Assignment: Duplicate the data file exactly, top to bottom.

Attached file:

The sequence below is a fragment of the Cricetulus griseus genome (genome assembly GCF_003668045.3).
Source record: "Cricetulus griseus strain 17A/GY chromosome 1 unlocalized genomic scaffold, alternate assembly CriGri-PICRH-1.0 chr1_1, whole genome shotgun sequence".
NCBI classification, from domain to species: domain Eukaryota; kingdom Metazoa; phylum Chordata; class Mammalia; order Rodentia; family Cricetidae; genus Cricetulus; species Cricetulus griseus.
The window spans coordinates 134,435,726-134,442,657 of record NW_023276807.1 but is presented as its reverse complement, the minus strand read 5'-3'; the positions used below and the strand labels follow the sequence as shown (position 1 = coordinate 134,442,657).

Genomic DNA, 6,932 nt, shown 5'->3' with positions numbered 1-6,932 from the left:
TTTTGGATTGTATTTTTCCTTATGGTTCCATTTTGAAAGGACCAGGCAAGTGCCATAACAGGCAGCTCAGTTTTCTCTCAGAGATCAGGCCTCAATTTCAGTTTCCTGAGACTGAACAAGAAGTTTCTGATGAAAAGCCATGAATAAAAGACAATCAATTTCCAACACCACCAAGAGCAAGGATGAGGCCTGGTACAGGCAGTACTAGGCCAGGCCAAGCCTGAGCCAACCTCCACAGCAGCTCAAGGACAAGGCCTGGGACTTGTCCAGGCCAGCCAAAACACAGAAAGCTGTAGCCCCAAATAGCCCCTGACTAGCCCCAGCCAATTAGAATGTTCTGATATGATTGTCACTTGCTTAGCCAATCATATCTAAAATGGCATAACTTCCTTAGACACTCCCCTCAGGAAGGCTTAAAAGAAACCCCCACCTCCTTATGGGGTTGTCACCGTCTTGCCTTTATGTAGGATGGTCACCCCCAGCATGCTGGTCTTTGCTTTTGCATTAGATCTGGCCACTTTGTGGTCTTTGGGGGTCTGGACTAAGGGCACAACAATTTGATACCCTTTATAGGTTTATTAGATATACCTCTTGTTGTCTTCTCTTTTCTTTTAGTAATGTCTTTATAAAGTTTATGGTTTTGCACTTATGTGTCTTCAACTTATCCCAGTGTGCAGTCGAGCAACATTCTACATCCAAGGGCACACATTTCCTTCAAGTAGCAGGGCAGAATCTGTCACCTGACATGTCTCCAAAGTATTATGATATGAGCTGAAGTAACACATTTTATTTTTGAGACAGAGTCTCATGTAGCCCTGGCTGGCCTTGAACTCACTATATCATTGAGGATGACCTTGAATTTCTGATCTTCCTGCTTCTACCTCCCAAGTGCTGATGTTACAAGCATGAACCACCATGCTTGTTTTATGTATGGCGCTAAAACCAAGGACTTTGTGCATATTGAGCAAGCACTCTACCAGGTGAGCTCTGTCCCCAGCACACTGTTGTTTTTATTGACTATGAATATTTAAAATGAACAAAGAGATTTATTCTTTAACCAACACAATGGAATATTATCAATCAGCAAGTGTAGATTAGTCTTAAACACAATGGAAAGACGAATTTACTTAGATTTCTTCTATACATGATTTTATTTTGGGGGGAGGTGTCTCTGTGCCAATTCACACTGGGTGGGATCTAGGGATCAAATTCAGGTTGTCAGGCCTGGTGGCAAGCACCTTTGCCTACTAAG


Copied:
The sequence below is a fragment of the Cricetulus griseus genome (genome assembly GCF_003668045.3).
Source record: "Cricetulus griseus strain 17A/GY chromosome 1 unlocalized genomic scaffold, alternate assembly CriGri-PICRH-1.0 chr1_1, whole genome shotgun sequence".
NCBI classification, from domain to species: domain Eukaryota; kingdom Metazoa; phylum Chordata; class Mammalia; order Rodentia; family Cricetidae; genus Cricetulus; species Cricetulus griseus.
The window spans coordinates 134,435,726-134,442,657 of record NW_023276807.1 but is presented as its reverse complement, the minus strand read 5'-3'; the positions used below and the strand labels follow the sequence as shown (position 1 = coordinate 134,442,657).

Genomic DNA, 6,932 nt, shown 5'->3' with positions numbered 1-6,932 from the left:
TTTTGGATTGTATTTTTCCTTATGGTTCCATTTTGAAAGGACCAGGCAAGTGCCATAACAGGCAGCTCAGTTTTCTCTCAGAGATCAGGCCTCAATTTCAGTTTCCTGAGACTGAACAAGAAGTTTCTGATGAAAAGCCATGAATAAAAGACAATCAATTTCCAACACCACCAAGAGCAAGGATGAGGCCTGGTACAGGCAGTACTAGGCCAGGCCAAGCCTGAGCCAACCTCCACAGCAGCTCAAGGACAAGGCCTGGGACTTGTCCAGGCCAGCCAAAACACAGAAAGCTGTAGCCCCAAATAGCCCCTGACTAGCCCCAGCCAATTAGAATGTTCTGATATGATTGTCACTTGCTTAGCCAATCATATCTAAAATGGCATAACTTCCTTAGACACTCCCCTCAGGAAGGCTTAAAAGAAACCCCCACCTCCTTATGGGGTTGTCACCGTCTTGCCTTTATGTAGGATGGTCACCCCCAGCATGCTGGTCTTTGCTTTTGCATTAGATCTGGCCACTTTGTGGTCTTTGGGGGTCTGGACTAAGGGCACAACAATTTGATACCCTTTATAGGTTTATTAGATATACCTCTTGTTGTCTTCTCTTTTCTTTTAGTAATGTCTTTATAAAGTTTATGGTTTTGCACTTATGTGTCTTCAACTTATCCCAGTGTGCAGTCGAGCAACATTCTACATCCAAGGGCACACATTTCCTTCAAGTAGCAGGGCAGAATCTGTCACCTGACATGTCTCCAAAGTATTATGATATGAGCTGAAGTAACACATTTTATTTTTGAGACAGAGTCTCATGTAGCCCTGGCTGGCCTTGAACTCACTATATCATTGAGGATGACCTTGAATTTCTGATCTTCCTGCTTCTACCTCCCAAGTGCTGATGTTACAAGCATGAACCACCATGCTTGTTTTATGTATGGCGCTAAAACCAAGGACTTTGTGCATATTGAGCAAGCACTCTACCAGGTGAGCTCTGTCCCCAGCACACTGTTGTTTTTATTGACTATGAATATTTAAAATGAACAAAGAGATTTATTCTTTAACCAACACAATGGAATATTATCAATCAGCAAGTGTAGATTAGTCTTAAACACAATGGAAAGACGAATTTACTTAGATTTCTTCTATACATGATTTTATTTTGGGGGGAGGTGTCTCTGTGCCAATTCACACTGGGTGGGATCTAGGGATCAAATTCAGGTTGTCAGGCCTGGTGGCAAGCACCTTTGCCTACTAAG